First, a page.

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That was one of the headlines in our local newspaper yesterday.  The article reported the findings of a recent survey.

The survey found that 35 percent of boys and 26 percent of girls — 30 percent overall — acknowledged stealing from a store within the past year. One-fifth said they stole something from a friend; 23 percent said they stole something from a parent or other relative… Other findings from the survey:

—Cheating in school is rampant and getting worse. Sixtyfour percent of students cheated on a test in the past year and 38 percent did so two or more times, up from 60 percent and 35 percent in a 2006 survey.
—Thirty-six percent said they used the Internet to plagiarize an assignment, up from 33 percent in 2004.
—Forty-two percent said they sometimes lie to save money
49 percent of the boys and 36 percent of the girls.

Despite such responses, 93 percent of the students said they were satisfied with their personal ethics and character, and 77 percent affirmed that ‘‘when it comes to doing what is right, I am better than most people I know.’’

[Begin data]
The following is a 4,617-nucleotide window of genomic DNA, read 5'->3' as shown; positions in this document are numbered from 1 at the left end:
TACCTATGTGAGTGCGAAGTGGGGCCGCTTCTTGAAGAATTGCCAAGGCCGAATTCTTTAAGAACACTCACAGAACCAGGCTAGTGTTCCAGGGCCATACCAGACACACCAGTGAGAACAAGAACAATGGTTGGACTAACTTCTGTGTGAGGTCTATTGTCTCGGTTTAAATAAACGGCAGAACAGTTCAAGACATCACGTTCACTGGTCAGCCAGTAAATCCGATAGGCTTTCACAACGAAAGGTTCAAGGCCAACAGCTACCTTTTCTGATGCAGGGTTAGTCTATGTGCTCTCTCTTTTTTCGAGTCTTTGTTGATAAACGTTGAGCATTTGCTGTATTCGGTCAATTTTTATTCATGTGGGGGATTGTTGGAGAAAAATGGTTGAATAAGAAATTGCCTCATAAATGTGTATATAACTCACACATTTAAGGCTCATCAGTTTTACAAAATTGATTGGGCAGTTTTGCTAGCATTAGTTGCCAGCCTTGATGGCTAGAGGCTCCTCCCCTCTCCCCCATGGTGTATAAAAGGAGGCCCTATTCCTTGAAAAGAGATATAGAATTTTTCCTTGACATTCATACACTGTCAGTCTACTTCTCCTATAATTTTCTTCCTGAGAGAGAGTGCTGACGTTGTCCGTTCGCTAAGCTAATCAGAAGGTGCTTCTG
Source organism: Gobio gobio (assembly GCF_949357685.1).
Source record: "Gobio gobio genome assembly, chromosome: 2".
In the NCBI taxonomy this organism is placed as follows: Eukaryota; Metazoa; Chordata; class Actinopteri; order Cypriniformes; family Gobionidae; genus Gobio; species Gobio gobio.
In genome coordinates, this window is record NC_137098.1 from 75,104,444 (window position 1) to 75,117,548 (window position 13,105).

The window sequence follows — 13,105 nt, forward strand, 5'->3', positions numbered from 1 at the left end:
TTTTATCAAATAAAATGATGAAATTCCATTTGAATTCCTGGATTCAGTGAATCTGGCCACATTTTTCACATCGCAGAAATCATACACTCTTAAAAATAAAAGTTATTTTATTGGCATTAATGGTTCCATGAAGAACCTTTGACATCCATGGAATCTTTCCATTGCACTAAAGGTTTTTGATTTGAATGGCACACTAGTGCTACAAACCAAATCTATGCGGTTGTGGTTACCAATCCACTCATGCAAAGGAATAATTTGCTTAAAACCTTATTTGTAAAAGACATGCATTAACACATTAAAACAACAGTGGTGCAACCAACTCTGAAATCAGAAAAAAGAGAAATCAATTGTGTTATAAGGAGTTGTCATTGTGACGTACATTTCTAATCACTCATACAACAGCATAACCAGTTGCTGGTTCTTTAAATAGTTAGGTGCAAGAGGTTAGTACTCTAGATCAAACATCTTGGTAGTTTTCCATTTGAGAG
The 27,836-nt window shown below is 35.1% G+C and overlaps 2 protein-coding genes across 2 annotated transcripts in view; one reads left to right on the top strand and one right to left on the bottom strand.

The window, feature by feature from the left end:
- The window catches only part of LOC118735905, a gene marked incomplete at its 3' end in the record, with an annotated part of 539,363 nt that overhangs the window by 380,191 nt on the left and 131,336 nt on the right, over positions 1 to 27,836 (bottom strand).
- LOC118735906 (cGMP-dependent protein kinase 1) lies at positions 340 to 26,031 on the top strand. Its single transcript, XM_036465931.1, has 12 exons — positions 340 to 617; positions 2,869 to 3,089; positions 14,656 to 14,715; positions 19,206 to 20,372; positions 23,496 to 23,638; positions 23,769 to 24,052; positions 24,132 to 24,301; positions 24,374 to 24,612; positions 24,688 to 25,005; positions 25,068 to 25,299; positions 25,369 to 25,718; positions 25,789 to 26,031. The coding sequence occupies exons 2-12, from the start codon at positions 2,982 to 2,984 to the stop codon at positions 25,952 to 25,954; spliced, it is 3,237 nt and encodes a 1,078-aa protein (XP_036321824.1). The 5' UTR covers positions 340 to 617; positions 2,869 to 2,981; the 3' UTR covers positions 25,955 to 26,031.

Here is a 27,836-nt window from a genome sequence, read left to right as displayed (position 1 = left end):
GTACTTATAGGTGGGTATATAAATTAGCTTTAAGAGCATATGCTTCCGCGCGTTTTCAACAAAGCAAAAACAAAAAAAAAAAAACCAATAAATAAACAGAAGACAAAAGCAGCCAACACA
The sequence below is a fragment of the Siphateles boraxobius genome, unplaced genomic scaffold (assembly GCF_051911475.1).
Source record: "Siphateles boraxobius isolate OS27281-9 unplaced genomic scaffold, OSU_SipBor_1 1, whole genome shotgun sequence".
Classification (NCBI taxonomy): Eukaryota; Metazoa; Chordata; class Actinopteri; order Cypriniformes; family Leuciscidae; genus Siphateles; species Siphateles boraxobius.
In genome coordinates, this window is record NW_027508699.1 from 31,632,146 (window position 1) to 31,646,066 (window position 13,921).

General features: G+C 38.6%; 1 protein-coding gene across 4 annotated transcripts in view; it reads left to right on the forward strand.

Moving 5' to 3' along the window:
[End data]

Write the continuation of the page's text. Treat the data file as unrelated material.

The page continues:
Shortly after reading that, I came across this parenthetical remark by my friend Andy as he was writing about examining his heart:  “…I am the easiest person for me to fool.”

Now, the students in the survey don’t even seem to realize they’re deceiving themselves.  On the other hand, Andy knows just how easy it is to do exactly that (which is a good thing).  What the survey and Andy’s comment have in common is the fundamental biblical truth they highlight–we have an enormous capacity for deceiving ourselves about the true condition of our own hearts.

The heart is deceitful above all things,
and desperately sick;
who can understand it?

“I the Lord search the heart
and test the mind,
to give every man according to his ways,
according to the fruit of his deeds.”
(Jer. 17:9-10)

I’ve blogged about this before, but the following question is so crucial that it bears frequent repetition.  Never be afraid to ask it, and always seek a ruthlessly honest answer to it.

Are you deceiving yourself about the true condition of your heart? I’m not asking if you know someone else who may be deceiving themselves.  The question is one each of us need to ask ourselves.  I think it’s no exaggeration to say that our eternal destiny hangs on how we answer.